Lawmakers are setting their sights on the multi-million dollar potential of sports betting business in Kansas—and so is Major League Baseball.
The Associated Press reported that a bill seeking to legalize sports betting in state-owned casinos, over the internet and with mobile apps, has been introduced before the Kansas House Federal and State Affairs Committee this week, in anticipation that the Supreme Court will lift the federal ban on sports wagering.
But even before the bill was scrutinized by House committee members, MLB made its presence felt by saying that it wants some of the money that Kansas will get from the sports betting business.
MLB Senior Vice President Bryan Seeley said the league also wants casinos to share their sports betting data in a bid to prevent game fixing in future sporting events.
“It’s not simply about whether we get a share of the profits, although we think that is appropriate,” Seeley said, according to the news outlet. “But there are a host of provisions it is important to put into place to protect the integrity of the game.”
Boyd Gaming Director for Governmental affairs Richard Klemp quickly shot down Seeley’s idea of an “integrity fee” for major sports leagues since there’s no such fee for sports gaming operations in Nevada.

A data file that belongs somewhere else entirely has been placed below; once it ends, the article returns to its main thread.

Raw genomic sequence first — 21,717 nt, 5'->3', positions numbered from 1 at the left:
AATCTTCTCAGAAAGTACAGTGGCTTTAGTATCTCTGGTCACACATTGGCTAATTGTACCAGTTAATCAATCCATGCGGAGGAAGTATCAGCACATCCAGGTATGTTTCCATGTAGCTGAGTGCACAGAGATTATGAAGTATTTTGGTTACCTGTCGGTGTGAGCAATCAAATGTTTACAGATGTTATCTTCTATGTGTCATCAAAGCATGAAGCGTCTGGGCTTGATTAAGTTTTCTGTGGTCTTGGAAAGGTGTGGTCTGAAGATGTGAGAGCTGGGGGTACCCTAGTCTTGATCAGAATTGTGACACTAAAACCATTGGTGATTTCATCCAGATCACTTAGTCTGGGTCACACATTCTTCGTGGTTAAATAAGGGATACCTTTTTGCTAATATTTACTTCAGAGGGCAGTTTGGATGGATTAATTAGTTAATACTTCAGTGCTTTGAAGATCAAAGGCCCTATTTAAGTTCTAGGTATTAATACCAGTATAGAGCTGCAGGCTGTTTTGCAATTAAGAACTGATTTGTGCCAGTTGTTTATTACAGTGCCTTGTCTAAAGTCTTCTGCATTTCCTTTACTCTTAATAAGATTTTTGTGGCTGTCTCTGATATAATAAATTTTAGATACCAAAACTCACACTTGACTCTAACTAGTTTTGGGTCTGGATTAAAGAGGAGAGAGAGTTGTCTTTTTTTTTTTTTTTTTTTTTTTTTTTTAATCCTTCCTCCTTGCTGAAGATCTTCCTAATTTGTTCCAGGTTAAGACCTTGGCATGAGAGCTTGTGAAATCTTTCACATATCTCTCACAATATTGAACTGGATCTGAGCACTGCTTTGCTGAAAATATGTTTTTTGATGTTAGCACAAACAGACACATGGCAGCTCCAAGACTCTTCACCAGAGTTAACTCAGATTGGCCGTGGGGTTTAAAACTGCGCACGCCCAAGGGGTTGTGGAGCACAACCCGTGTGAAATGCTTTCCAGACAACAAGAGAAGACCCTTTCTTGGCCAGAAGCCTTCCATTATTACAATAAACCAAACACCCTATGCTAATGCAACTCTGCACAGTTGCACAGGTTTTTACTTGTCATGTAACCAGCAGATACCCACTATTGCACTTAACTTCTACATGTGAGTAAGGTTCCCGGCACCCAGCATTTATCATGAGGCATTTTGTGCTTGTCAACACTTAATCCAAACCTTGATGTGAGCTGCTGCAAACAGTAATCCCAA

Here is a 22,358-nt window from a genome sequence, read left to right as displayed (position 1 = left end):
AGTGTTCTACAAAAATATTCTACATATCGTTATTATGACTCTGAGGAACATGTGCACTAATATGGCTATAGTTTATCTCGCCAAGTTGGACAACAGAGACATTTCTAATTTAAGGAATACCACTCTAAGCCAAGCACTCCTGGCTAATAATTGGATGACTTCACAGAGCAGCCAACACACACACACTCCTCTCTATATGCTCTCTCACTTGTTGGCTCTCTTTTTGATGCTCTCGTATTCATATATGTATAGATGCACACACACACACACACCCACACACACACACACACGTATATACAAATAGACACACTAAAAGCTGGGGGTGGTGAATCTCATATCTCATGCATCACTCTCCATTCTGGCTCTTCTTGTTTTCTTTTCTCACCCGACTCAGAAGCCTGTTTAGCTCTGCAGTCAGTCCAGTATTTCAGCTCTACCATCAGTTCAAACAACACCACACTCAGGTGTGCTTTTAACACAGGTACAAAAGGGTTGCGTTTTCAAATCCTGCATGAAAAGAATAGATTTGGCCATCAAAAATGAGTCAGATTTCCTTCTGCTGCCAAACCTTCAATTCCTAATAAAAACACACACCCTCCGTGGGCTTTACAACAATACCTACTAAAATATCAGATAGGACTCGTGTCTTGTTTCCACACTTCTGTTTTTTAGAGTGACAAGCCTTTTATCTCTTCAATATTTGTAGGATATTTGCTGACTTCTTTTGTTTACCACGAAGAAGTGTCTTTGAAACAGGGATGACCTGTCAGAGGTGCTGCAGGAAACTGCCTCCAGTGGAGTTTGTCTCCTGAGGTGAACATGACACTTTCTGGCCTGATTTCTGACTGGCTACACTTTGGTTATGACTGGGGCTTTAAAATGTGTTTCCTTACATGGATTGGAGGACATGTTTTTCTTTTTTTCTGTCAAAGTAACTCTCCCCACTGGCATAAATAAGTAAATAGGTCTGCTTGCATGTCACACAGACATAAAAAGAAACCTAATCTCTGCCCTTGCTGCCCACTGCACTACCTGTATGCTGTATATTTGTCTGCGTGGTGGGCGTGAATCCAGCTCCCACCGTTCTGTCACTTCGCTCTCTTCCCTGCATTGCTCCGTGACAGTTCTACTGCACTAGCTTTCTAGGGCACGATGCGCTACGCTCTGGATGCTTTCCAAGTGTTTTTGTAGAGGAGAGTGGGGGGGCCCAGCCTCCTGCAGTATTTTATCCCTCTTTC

Seeley also locked horns with casino representatives on the issue of whether to allow bettors to wager on sports event using their mobile phones.
Whitney Damron, a lobbyist who spoke on behalf of Kansas Entertainment, wants sports wagering confined in casinos in order to increase foot traffic to the state’s brick-and-mortar facilities. Kansas is home to at least four casinos.
The MLB executive opposed Damron’s idea, saying that limiting sports betting inside casinos will result in the continued use of illegal gambling apps.
The state regulator Kansas Lottery said it doesn’t know how much the state could earn from legal sports betting.
Later this year, the Supreme Court will hand down its decision on whether to overturn the federal Professional and Amateur Sports Protection Act (PASPA) of 1992, which limits single-game sports betting to the state of Nevada.
The push for legal sports betting in the United States received a boost during an early December hearing after a majority of the Supreme Court justices appeared to agree with New Jersey that PASPA violates the U.S. Constitution’s protection of state’s rights.